BANGKOK — A brother of junta chairman and Prime Minister Prayuth Chan-ocha admitted yesterday that he gave a job and army rank to his son, saying it’s common practice in the military.
The letter appointing Patipat Chan-ocha, 25, as a Second Lieutenant and officer in the army was leaked via social media Thursday. Patipat’s father, former army commander Preecha Chan-ocha, confirmed to Isra News on Friday that the memo was real and defended his actions.
“My son graduated with a Bachelor’s degree, and he has to work,” Gen. Preecha was quoted saying. “Now that there’s a vacant position, I put him to work in it. Many people in the army do it. It’s not like only my son does it. That’s all for now.”
According to the memo – marked “Secret” – Patipat will receive 15,000 baht per month for his position in the civilian affairs department of the Third Region Army, the same unit that his father commanded until his retirement in 2014. Patipat recently graduated with a degree in mass communication, the letter says.
Preecha is currently serving as a member of the ruling junta, a member of the junta-appointed legislative body and Permanent Secretary of the Ministry of Defense. He was appointed to all these posts by his brother, Prayuth Chan-ocha, who seized power in May 2014 and is serving as prime minister.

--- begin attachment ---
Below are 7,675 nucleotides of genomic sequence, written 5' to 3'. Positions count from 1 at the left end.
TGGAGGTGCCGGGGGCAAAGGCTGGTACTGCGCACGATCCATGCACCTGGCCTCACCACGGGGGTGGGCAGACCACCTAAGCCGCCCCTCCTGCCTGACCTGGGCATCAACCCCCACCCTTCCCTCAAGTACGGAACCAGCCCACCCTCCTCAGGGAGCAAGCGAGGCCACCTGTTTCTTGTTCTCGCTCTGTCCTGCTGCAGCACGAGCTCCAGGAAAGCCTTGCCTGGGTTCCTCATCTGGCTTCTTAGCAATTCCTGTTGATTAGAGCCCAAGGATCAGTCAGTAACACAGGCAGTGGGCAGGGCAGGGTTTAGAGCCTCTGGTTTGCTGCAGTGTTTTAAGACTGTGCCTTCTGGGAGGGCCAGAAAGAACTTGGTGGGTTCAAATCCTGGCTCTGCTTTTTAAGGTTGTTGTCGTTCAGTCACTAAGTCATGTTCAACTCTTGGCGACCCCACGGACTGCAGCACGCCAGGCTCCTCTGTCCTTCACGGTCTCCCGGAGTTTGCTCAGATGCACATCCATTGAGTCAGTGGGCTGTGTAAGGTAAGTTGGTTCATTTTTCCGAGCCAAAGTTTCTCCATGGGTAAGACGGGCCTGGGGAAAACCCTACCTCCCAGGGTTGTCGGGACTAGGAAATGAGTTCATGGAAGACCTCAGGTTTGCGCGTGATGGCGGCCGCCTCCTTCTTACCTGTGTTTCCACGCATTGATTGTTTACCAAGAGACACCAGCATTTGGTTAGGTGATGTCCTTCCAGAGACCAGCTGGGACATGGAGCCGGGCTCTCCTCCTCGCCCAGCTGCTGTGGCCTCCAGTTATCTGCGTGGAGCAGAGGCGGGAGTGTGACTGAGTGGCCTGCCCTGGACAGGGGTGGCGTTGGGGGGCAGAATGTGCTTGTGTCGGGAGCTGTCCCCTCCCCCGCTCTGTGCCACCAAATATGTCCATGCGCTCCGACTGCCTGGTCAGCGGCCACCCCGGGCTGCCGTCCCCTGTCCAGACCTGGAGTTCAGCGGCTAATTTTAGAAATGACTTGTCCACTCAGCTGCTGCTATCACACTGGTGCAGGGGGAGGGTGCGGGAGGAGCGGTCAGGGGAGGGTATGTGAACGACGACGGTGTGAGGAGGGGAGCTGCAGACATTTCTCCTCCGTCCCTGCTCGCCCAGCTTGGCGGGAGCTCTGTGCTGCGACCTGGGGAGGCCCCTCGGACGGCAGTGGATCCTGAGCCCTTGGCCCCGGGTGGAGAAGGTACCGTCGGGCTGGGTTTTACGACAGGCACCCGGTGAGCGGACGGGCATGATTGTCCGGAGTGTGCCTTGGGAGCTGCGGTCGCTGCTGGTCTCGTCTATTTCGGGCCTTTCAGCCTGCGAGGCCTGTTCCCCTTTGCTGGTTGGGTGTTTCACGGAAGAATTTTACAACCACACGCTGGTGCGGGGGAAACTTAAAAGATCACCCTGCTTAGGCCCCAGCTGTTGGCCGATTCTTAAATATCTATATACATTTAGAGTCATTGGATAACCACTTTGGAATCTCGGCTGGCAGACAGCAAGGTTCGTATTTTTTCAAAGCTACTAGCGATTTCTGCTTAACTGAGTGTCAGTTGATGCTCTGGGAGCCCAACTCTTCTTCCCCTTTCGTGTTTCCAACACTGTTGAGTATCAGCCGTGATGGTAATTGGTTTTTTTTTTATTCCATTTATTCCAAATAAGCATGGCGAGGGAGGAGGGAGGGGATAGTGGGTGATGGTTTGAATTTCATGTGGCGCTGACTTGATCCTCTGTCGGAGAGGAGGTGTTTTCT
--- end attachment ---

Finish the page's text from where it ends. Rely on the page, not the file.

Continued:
Patipat’s appointment has led some critics of the junta to accuse the regime of nepotism. The administrator of Facebook page Stop Hypocrisy in Thailand, which was the first to publicize the leaked memo, compared the letter to the junta’s gripe with nepotism in the previous government led by former Prime Minister Yingluck Shinawatra.
“This is the Chan-ocha Regime,” the admin wrote, “Just like how they once accused the Shinawatra Regime of placing people in their own family into various positions, of running the country like their family business. Today, they do the very same thing.”
Somsak Jeamteerasakul, a former historian who fled Thailand after the 2014 coup, likened the Chan-ochas to the Kittikachorns, the family of the junta that ruled the kingdom in the 1970s. Thanom Kittikachorn and his son Narong served as chairman and secretary-general of the ruling junta, respectively.
“But Narong [at least] studied in the military academy … It’s not like he graduated with something totally unrelated and used his father’s status as prime minister’s brother to get himself into the military,” Somsak wrote on Facebook.